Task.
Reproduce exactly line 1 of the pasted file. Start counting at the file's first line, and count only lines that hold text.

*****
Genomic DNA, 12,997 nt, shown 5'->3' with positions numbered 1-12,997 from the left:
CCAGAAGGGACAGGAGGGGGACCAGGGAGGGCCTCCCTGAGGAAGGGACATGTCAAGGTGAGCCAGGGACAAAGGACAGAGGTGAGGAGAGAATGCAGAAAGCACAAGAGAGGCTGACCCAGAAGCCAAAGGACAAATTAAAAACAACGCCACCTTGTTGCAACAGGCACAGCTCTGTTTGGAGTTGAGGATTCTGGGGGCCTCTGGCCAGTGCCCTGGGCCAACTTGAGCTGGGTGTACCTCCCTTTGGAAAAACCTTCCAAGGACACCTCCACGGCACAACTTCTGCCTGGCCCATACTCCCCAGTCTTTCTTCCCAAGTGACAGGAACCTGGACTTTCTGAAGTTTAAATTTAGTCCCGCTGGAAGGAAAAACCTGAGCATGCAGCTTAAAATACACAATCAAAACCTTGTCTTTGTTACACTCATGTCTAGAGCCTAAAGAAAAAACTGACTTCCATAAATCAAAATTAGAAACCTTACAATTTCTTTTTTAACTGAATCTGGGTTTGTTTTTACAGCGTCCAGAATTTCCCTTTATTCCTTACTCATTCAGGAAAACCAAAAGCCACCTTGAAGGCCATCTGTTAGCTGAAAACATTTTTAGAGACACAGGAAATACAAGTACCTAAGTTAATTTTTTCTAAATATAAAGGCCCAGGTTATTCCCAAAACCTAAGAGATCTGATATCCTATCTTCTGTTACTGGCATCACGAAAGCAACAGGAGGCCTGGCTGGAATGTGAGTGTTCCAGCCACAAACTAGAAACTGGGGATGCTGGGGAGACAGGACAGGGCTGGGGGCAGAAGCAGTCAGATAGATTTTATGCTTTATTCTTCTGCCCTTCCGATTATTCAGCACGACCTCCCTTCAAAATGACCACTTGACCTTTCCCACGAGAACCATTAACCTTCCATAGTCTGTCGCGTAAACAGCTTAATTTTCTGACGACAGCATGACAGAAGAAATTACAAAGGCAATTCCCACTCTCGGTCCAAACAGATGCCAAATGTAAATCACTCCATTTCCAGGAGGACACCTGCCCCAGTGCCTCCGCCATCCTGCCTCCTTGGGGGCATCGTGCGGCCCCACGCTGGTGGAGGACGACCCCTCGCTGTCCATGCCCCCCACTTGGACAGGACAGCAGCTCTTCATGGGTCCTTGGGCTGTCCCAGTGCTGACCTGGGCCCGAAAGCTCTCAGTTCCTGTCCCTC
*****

Genomic DNA, 12,997 nt, shown 5'->3' with positions numbered 1-12,997 from the left: